But Scolnick, better known as Langhorne Slim, hails from the suburbs of northeast Pennsylvania, where he didn't get out much, he says, and was once kicked out of school. That might explain his sidewalk-scuffed style, which transcends the traditional blues genre. Some time after moving to New York for college, Scolnick hit the road and his nomadic career has saved him for most of his adult life from having to to pay rent. Reviewers have compared the 30-year-old singer-songwriter to Bob Dylan and The Avett Brothers (with whom he has toured), and his last album, 2009's Be Set Free, was produced by Chris Funk of The Decemberists.

Scolnick distinguishes himself, meanwhile, with heartbreaking lyrics sung over punk-rock country blues with a dash of Kurt Cobainesque angst. "I’m not sure that there’s any other kind, but the songs I write are love songs," he says. I caught up with Mr. Slim in advance of his July 22 show at The Independent in San Francisco. (Click here for his full tour schedule.) The singer, battling a cold, put up with my questions about hunky bachelorhood, vegetarianism on the road, and why he named his act after his hometown. 

Mother Jones: You grew up in Langhorne, a big Philly suburb, as well as New York City. How'd you get into folk and blues?

Langhorne Slim: I love all kind of music and I think there's a bit of a lot of different styles in my own music. Early blues and folk are to me as raw and real as it gets. I'm most drawn to the roots of various musical styles whether it be blues, rock 'n' roll, jazz, or whatever. For me it's at the beginnings of these forms that they are at their most primitive, honest state.

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The Top 5 Longreads of the Week [25]

| Fri Jul. 22, 2011 5:46 PM PDT

Mother Jones guest blogger Mark Armstrong is the founder of Longreads, a site devoted to uncovering the best long-form nonfiction articles available online. And what better time to curl up with a great read than over the weekend? Below, a hand-picked bouquet of five interesting stories, including word count and approximate reading time. (Readers can also subscribe to The Top 5 Longreads of the Week by clicking here.)

Wonder Woman Wants Education Reform in Chile Now!

| Wed Jul. 20, 2011 3:55 AM PDT
A "protest kiss" during a July education-reform rally in Santiago, Chile.

While Chile's recent string of student protests has had its fair share of water cannons sprayed and Molotov cocktails hurled, there have been a good deal of bloodless—and downright entertaining—demonstrations as well.

Young Chilean protesters, calling for increased funding for public education and lower university fees, choreographed and staged elaborate song-and-dance routines in the capital, Santiago, this week. The real kicker? The college kids and high schoolers were decked-out in colorful comic book costumes and superhero attire, BBC News reports.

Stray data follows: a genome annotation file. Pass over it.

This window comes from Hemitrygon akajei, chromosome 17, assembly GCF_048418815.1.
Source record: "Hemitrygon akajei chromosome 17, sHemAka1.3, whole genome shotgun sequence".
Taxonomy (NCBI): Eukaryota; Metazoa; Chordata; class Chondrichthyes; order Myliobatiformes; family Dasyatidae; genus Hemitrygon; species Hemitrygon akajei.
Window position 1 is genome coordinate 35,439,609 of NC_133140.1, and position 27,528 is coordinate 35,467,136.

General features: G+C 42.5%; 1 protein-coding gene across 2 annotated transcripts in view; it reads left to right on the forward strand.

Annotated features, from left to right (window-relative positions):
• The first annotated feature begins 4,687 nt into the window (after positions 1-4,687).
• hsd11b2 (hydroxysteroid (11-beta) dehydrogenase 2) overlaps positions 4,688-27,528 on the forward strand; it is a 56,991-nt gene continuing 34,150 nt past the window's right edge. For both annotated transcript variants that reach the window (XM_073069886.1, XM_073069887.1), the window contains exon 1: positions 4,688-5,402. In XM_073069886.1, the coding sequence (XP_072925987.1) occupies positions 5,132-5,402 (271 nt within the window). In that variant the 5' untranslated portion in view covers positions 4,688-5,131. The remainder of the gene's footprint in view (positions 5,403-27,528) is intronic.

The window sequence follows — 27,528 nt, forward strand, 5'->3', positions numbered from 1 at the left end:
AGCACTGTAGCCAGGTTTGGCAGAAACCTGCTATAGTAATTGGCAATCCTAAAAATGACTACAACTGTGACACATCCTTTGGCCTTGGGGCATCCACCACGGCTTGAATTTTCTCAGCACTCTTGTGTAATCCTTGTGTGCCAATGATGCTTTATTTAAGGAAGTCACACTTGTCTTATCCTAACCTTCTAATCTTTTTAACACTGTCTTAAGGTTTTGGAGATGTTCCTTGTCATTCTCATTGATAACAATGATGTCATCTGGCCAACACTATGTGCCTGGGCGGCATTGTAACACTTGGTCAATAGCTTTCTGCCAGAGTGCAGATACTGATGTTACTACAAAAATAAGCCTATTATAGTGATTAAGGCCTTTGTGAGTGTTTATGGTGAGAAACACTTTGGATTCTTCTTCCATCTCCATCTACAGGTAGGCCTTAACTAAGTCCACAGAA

Batman, Superman, Mario, Wonder Woman, Catwoman (who actually looked more like Lady Gaga on a bad morning), Poison Ivy, and a few jolly pirates all made appearances, while C+C Music Factory's "Gonna Make You Sweat" was blasted for good measure.

Book Review: The Hobo Handbook

| Tue Jul. 19, 2011 12:30 PM PDT

The Hobo Handbook: A Field Guide to Living By Your Own Rules

Josh Mack

Adams Media

The job market is dismal, the economy is stagnant—seems like as good a time as any to chuck off "real-world" constraints and...become a hobo? Ridin' the rails, livin' on a prayer, flyin' by the seat of your only pair of pants. "That's the life for me!" (some of) you are thinking.

Josh Mack's new book, The Hobo Handbook: A Field Guide to Living By Your Own Rules, might give you pause. Don't get me wrong, it's a great read—quick, entertaining, and full of sage advice. It just dutifully points out what every wannabe hobo needs to know: It ain't easy.

"Unless your life has been pretty traumatic already, you can't imagine how miserable you can be alone outside on a dark, rainy night," says Mack—a traveler, carpenter, and family man, among other things—via phone. "That whole romantic notion disappears." (Note: Hobo-ing is not to be confused with idle homelessness, perpetual drunkenness, or being a "bum." Hobos travel by choice. Also, they still exist).

If I've scared you off already, come back! The Handbook, which came out yesterday, is here to help. Starting off with his "Hobo Aptitude Test," Mack combines research with firsthand experience to give readers an explicit how-to on what to put on (lightweight, fast-drying underwear), what to eat (recipes for things like Dandelion salad; instructions for is-that-road-kill-fresh-ish? analysis), what to bring (as little as possible), how to get around (trains are good, although dodging security is a lot harder now than it was back in the day).

Book Review: The Steal

| Tue Jul. 19, 2011 3:00 AM PDT

The Steal: A Cultural History of Shoplifting

By Rachel Shteir

PENGUIN PRESS

For as long as shopping has existed, so too has shoplifting, from early incarnations in 17th- and 18th-century England (where cutpurses akin to the fictional Moll Flanders filched brocaded silk from London storefronts) to its modern manifestation as a disease (kleptomania), anti-establishment protest (the 1971 cult manual Steal This Book), and vice of the blasé celebrity (Winona Ryder, Lindsay Lohan). Yet through it all, no one has come up with a cure—retail's "silent epidemic" still costs consumers a small fortune in price increases. In this fascinating and sweeping history, Shteir, a cultural critic, shows how the crime's persistence reveals "important truths about our markets, our courtrooms, and our identities."